Statistics Explained Solid Biomass Consumption in Japan

Takanobu Aikawa, Senior Researcher, Renewable Energy Institute

18 October 2021

in Japanese

Renewable Energy Institute (REI) provides data on fuel consumption of solid biomass such as woody biomass and palm kernel shell (PKS), which are obtained by combining several statistical sources1. The chart below is developed by using the Forestry Agency's "Woody Biomass Energy Consumption Survey" and includes data on the amount of black liquor used, which is prepared by the Japan Paper Association, as well as data on imported biomass (PKS and wood pellets), which can be obtained from trade statistics. It therefore compiles different data in order to show the overall picture of solid biomass fuel deployment in Japan.
Fig.1 Solid Biomass Consumption in Japan (million dry-ton)
Note: To convert to dry-ton, water contents were used for wood pellet (15%) and PKS (20%). For black liquor, high heating value (13.2GJ/dry-ton) was used to convert to the mass unit. Imported wood chip includes chip produced from imported log.
Sources: Domestic biomass:Forest Agency, Woody Bioenergy Consumption Survey (accessed in October 2021). Imported biomass: Trade Statistics (HS code: wood pellet:440131000, PKS:230660000 and 140490200). Black liquor: Japan Paper Association, Energy Report of Pulp and Paper Industry (The figure of 2020 was estimated with the paper and paperboard production)

Development status until 2020

Since 2015, the use of solid biomass fuels has been consistently increasing at a rate of 4-8% every year, exceeding 25 million tons (hereafter, on an absolute dry basis) for the first time in 2020. The largest growth is seen in "thinned wood and forest residues" which more than tripled from 2015 to 2020, reaching 3.9 million tons in 2020. In addition, the use of imported wood pellets and PKS also increased significantly, to 1.63 million tons and 2.85 million tons, respectively, in 2020. The increase in these three types of fuels can be attributed to the increase in the number of power plants under the feed-in tariff (FiT) scheme.

On the other hand, black liquor and waste wood (demolition materials and scrap wood) continue to account for the majority of the biomass, although the amount used remains unchanged, at 10.03 million tons and 4.17 million tons respectively in 2020. Black liquor is used for cogeneration of heat and electricity at paper mills, but it is fair to say that it is underestimated in terms of energy policy because it is categorized as auto production. Woody construction material waste was the main biomass power generation fuel under the renewable portfolio standard (RPS) system before the FiT, and it is important in that it can generate power at low cost.

If we add lumber remnants and other woody biomass such as landscape caring, thinned wood and forest residues, and wood pellets (domestically produced), we can see that about 80% of the total biomass is domestically produced from waste and residual streams. Therefore, it is not accurate to say that imported biomass accounts for most of the biomass. However, if we look at raw materials, the self-sufficiency rate of feedstock in paper industry remains about 30%, and that in sawmills is about 50%. The same problem applies to biomass derived from agricultural products (livestock and animal manure, food waste), which are imported in large quantities, and can be considered to be a problem of Japan's primary industry.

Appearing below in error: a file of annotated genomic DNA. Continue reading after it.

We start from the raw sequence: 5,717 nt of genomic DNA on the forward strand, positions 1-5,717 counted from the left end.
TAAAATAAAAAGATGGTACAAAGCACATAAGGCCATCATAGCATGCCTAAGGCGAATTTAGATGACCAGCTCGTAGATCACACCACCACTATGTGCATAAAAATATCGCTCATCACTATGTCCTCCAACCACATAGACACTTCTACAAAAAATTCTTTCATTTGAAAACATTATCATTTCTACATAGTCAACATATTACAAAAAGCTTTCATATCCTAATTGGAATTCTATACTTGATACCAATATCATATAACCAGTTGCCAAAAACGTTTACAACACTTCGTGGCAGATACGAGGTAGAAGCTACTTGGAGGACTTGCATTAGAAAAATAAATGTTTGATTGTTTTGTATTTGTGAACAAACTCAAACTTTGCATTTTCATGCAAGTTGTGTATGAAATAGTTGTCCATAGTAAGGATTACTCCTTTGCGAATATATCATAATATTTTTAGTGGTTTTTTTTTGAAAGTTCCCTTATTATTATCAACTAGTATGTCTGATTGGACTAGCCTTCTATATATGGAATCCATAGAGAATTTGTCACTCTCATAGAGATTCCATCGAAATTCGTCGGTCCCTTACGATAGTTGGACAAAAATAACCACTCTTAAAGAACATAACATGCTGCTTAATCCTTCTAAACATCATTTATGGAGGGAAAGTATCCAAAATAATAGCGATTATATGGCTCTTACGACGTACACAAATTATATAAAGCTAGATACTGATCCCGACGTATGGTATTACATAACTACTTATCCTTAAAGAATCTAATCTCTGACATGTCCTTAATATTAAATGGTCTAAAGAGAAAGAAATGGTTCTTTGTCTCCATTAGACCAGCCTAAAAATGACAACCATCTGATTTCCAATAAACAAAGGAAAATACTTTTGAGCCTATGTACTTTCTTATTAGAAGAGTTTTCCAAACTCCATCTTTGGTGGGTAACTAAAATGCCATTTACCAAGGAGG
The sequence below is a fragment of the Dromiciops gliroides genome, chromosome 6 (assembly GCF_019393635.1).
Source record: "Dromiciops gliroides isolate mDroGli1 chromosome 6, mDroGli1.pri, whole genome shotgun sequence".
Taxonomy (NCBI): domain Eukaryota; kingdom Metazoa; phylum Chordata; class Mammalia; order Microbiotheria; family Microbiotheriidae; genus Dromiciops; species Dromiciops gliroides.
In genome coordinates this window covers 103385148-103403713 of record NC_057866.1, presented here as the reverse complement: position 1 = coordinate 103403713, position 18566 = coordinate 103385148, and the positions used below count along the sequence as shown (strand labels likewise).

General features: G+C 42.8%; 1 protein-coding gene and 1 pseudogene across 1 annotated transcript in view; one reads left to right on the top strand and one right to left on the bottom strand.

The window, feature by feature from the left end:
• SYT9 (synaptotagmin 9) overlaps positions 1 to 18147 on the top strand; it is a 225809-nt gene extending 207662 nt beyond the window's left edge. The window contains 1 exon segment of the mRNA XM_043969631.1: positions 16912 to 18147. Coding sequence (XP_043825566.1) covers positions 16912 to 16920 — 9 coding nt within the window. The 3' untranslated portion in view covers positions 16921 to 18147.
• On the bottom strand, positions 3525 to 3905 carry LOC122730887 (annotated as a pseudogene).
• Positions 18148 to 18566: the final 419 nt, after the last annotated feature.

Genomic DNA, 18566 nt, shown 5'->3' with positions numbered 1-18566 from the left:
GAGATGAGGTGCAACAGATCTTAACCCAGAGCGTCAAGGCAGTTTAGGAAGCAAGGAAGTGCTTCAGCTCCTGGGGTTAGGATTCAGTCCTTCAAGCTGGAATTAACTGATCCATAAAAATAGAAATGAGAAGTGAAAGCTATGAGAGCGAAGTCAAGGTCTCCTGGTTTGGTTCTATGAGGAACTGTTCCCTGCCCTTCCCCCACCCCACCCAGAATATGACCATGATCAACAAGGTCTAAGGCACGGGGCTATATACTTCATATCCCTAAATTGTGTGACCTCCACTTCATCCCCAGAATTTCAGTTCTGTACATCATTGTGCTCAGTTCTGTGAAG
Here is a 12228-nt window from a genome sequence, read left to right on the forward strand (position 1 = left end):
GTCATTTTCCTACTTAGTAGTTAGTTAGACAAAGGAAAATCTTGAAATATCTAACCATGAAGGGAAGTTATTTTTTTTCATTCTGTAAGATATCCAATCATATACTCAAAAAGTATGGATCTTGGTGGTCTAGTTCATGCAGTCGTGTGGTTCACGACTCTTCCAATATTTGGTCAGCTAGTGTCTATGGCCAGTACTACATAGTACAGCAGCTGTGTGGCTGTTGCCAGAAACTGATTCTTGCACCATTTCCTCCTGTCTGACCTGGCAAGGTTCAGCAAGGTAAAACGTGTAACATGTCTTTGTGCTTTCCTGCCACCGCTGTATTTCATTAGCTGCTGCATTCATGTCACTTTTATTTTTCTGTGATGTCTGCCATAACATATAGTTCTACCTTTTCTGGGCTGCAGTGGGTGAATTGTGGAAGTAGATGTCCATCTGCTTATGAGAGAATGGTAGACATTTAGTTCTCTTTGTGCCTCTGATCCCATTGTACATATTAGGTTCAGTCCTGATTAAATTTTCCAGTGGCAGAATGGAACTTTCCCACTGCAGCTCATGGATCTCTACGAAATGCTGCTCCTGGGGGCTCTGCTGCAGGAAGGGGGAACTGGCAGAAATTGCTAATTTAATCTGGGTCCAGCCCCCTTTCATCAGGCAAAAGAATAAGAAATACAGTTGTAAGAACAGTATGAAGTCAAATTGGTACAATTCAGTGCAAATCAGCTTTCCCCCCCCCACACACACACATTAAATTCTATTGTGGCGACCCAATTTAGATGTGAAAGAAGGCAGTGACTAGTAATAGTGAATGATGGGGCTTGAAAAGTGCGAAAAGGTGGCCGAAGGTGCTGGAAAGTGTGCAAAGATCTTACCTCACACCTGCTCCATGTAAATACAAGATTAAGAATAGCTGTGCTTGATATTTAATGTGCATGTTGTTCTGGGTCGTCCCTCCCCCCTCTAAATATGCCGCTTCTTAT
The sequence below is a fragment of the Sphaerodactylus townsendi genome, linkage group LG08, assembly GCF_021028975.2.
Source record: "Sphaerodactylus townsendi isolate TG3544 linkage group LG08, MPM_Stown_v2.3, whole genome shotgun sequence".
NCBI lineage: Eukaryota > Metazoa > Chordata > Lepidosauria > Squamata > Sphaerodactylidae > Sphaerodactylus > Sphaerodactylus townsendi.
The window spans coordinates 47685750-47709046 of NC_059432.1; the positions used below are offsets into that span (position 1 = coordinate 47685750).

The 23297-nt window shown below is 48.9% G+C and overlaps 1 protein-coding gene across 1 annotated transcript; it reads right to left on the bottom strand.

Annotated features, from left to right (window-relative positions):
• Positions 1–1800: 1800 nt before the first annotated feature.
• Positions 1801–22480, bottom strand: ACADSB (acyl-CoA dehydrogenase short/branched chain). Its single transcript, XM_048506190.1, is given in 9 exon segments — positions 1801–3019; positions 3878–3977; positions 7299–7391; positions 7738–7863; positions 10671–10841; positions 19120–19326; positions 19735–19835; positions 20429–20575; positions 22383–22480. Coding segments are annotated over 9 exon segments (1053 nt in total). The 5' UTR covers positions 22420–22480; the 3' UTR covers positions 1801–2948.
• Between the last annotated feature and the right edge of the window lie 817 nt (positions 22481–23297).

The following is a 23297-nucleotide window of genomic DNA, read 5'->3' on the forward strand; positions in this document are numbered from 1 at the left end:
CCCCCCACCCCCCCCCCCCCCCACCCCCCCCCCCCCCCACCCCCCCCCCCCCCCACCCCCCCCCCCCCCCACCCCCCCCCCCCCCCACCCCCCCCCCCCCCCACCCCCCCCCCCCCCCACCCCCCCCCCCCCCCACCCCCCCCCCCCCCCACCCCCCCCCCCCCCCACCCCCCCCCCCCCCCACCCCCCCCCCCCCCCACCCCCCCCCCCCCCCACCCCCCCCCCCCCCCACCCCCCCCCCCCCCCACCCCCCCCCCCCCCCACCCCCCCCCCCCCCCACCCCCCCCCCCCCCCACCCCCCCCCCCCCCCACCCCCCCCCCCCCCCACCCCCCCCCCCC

Issues to be improved in the statistical data

The energy use of wood is also supplemented in the Ministry of Economy, Trade and Industry (METI)’s Total Energy Statistics. However, there are some discrepancies between the figures in the Forestry Agency statistics and the Total Energy Statistics. In addition, the former is based on calendar years while the latter is based on fiscal years, so a simple comparison cannot be made in the first place, but here is a comparison of the two figures converted into energy units based on 2019 (Figure 2).

Fig. 2: Comparison of the Total Energy Statistics and aggregated figures by REI

First of all, the total amount of utilization is 411.2 PJ in the Total Energy Statistics2, which is consistent with the 420 PJ in the aggregate results by REI. However, there are many areas where the breakdown does not match, as shown below, and it would be desirable to clarify the correspondence.

Indeed, the 99.2 EJ of wood use in the Total Energy Statistics is nearly consistent with the total value (93.6 EJ) of thinned wood and forest residue (59.8 PJ) and sawn wood (33.8 EJ) from the Forestry Agency. On the other hand, there is a nearly two-fold gap between the 41.2 PJ of waste wood use in the Total Energy Statistics and the 80.2 PJ of construction material waste in the Forestry Agency statistics. However, in the Total Energy Statistics, the item " other biomass" has a large amount of 108.8 PJ, which may include construction material waste in the Forestry Agency statistics in addition to PKS. There is also a difference of about 10 PJ for black liquor, which seems to have a relatively small number of facilities captured.

Finally, as for imported biomass fuels, wood pellets and PKS can be monitored by trade statistics because the corresponding HS codes can be identified. However, if new fuels, such as coconut shells, are approved and used under the FIT system, it would be difficult to track the consumption development from trade statistics. Therefore, it is necessary to develop a system to directly collect, organize, and publish fuel data from power plants.

External Links

  • JCI 気候変動イニシアティブ
  • 自然エネルギー協議会
  • 指定都市 自然エネルギー協議会
  • irelp
  • 全球能源互联网发展合作组织

This website uses cookies. By continuing to browse this website, you are consenting to our use of these cookies.

I agree